If you follow my blog and newsletters, you definitely have heard me warn against the dangers of letting Google run your Google Ads campaigns. Performance Max campaigns are another example of a “black box” type ad spend where Google takes your ad dollars and spends them in a way that you have less and less control of. With a name like Performance Max though, it has to be great right? Well, I have been test-running some Performance Max campaigns with several e-commerce clients in recent months and just wanted to report back.
Be Careful with Performance Max – Of Course
Every client has different goals. It is important to try to maximize for those goals. One thing I have learned as an agency that is constantly emailed, called, and notified by Google for better ways to run my campaign, is that Google doesn’t know what the core driver is for you, or my clients. The clients I most recently tested Performance Max with have a ROAS goal (Return on Ad Spend) for their eCommerce shops. Right off the bat, Google’s AI tells us we should lower our ROAS goals. This means we should want to get a lower return on our ad spend. But I digress. Let’s get into Performance Max.
As with many updates and changes in Google Ads, the Performance Max campaigns rely on AI to help you “maximize performance”. You give them your target goals and then they sort of take over and mix all of the elements you have available such as display, shopping, and search, to get the best results. Sometimes this may work. Sometimes this may work for a little while. I must be transparent and say that I have seen it work for a while in a few of the campaigns. I have also seen it completely fail. It is worth testing with a piece of your budget. Keep in mind AI is only as good as the information being fed into it. If Google is using data from recent performance, but you are regularly changing your sales and promotions, the AI is based on data that isn’t necessarily relevant to your current offering. Google is regularly making additions to the offering and has recently allowed “seasonality adjustments” and other pieces to help with this. Hopefully this will give the advertiser a little more control as we move forward.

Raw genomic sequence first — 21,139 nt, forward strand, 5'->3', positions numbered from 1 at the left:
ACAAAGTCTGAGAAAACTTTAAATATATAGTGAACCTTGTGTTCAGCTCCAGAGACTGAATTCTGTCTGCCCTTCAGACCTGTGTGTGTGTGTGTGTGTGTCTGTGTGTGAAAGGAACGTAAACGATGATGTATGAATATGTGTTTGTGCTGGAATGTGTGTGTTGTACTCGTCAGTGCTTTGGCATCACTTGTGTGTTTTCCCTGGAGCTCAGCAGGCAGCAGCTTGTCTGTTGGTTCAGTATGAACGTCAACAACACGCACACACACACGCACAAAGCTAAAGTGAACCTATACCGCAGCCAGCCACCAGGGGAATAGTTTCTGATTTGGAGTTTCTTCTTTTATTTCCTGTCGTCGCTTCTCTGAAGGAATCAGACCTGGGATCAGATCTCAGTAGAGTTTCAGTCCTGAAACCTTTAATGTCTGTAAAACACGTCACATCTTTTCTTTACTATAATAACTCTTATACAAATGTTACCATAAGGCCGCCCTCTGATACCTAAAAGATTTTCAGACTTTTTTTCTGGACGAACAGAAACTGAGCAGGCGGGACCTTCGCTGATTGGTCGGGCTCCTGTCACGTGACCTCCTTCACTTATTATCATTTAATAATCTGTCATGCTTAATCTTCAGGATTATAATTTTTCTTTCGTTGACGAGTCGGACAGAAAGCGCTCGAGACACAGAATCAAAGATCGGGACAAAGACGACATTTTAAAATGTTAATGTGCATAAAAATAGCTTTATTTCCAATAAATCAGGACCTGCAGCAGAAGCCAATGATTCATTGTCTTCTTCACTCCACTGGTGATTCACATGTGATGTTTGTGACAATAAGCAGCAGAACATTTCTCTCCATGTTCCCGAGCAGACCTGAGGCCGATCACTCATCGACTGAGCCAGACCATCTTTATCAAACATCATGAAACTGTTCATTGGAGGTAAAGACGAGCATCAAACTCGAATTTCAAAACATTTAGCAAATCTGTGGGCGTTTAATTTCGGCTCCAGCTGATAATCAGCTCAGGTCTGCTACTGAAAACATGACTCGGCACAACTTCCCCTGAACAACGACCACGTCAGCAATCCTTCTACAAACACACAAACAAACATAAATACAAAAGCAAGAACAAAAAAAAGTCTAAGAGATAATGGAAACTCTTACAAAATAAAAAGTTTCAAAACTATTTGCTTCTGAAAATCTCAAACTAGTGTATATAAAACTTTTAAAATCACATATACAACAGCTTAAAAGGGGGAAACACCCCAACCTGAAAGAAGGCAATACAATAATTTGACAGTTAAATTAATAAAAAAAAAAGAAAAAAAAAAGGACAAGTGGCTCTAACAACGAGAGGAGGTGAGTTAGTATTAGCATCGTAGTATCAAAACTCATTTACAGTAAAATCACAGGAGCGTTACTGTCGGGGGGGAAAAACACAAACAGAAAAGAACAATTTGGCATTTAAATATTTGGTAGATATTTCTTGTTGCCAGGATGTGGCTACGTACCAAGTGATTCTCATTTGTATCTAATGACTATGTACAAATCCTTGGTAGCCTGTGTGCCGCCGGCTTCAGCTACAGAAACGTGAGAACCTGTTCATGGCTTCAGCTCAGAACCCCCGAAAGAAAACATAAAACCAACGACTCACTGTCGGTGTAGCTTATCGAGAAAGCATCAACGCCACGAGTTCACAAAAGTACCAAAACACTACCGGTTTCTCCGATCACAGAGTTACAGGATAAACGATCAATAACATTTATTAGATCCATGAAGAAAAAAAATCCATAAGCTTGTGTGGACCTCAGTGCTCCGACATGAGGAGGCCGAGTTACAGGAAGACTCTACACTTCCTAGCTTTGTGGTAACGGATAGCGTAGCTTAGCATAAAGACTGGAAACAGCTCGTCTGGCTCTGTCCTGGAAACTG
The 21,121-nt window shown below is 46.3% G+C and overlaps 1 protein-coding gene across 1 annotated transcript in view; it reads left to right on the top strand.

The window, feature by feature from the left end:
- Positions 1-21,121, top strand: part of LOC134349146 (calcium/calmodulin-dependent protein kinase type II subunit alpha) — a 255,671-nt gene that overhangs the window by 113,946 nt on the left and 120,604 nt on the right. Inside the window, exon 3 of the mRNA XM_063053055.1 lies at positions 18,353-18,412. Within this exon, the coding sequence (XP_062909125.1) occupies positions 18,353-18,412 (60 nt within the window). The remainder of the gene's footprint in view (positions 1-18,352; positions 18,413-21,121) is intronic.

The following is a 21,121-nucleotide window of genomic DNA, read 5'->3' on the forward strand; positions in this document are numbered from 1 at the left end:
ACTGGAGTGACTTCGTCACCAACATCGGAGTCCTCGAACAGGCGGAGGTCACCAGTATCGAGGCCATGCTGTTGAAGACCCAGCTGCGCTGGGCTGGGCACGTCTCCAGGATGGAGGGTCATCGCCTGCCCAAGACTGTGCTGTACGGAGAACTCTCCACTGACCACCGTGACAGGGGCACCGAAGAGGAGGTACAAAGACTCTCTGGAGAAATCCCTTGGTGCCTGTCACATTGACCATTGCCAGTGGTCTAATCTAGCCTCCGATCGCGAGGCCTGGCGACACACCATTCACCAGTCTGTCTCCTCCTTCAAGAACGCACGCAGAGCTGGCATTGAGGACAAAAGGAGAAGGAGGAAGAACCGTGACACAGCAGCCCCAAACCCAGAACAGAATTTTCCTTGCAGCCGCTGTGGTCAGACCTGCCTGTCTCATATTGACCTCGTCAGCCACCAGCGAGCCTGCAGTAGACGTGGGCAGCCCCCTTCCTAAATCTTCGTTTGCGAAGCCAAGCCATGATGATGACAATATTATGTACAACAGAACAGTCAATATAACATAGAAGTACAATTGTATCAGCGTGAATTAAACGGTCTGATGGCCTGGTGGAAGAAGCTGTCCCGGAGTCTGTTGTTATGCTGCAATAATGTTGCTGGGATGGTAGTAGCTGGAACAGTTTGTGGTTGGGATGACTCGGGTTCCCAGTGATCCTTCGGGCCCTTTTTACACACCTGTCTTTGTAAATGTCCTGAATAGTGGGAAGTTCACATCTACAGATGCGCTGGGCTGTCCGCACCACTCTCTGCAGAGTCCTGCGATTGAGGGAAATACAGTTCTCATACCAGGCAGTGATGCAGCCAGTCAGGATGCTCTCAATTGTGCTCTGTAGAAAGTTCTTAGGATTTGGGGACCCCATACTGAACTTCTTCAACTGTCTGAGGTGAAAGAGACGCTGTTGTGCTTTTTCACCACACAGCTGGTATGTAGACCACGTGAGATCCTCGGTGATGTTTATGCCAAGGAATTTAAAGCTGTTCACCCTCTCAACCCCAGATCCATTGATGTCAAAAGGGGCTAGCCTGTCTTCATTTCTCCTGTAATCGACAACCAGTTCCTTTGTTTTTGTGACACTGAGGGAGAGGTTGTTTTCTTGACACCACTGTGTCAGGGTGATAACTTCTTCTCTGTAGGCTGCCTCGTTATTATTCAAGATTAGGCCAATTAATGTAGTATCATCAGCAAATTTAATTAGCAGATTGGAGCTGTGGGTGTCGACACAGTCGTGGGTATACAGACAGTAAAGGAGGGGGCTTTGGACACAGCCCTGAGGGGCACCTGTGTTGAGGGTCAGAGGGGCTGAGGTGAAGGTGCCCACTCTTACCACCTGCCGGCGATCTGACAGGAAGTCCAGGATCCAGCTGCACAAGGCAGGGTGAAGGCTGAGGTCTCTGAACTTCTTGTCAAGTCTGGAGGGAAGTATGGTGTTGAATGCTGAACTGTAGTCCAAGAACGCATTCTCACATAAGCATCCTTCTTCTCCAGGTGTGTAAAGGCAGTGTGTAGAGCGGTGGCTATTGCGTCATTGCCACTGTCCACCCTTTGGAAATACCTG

The Bottom Line on Performance Max So Far
When I get right down to it, the Performance Max campaigns underperformed the campaigns where we take greater control, quite significantly. One of the dangers I noticed was that sometimes they would perform very well in the early going, only to fall off a ledge and start to underperform. I’m not saying this is intentional, but if an advertiser sees it is running great, and then cranks up the budget and lets it run while they work on other things, they may come back to find they wasted a lot of money. I would say it is still worth having a campaign running if you have the spare budget for it. See how it performs, but watch it very closely. Check-in regularly. Measure results effectively. If you see it working, that’s great. I think there is a lot more work to be done. As Google continues to remove advertiser controls, we have seen Google Ads management change considerably over the years. It pays to have an experienced professional at least check in for you on a regular basis. These things are changing so quickly these days, it is important to keep a close eye on things.
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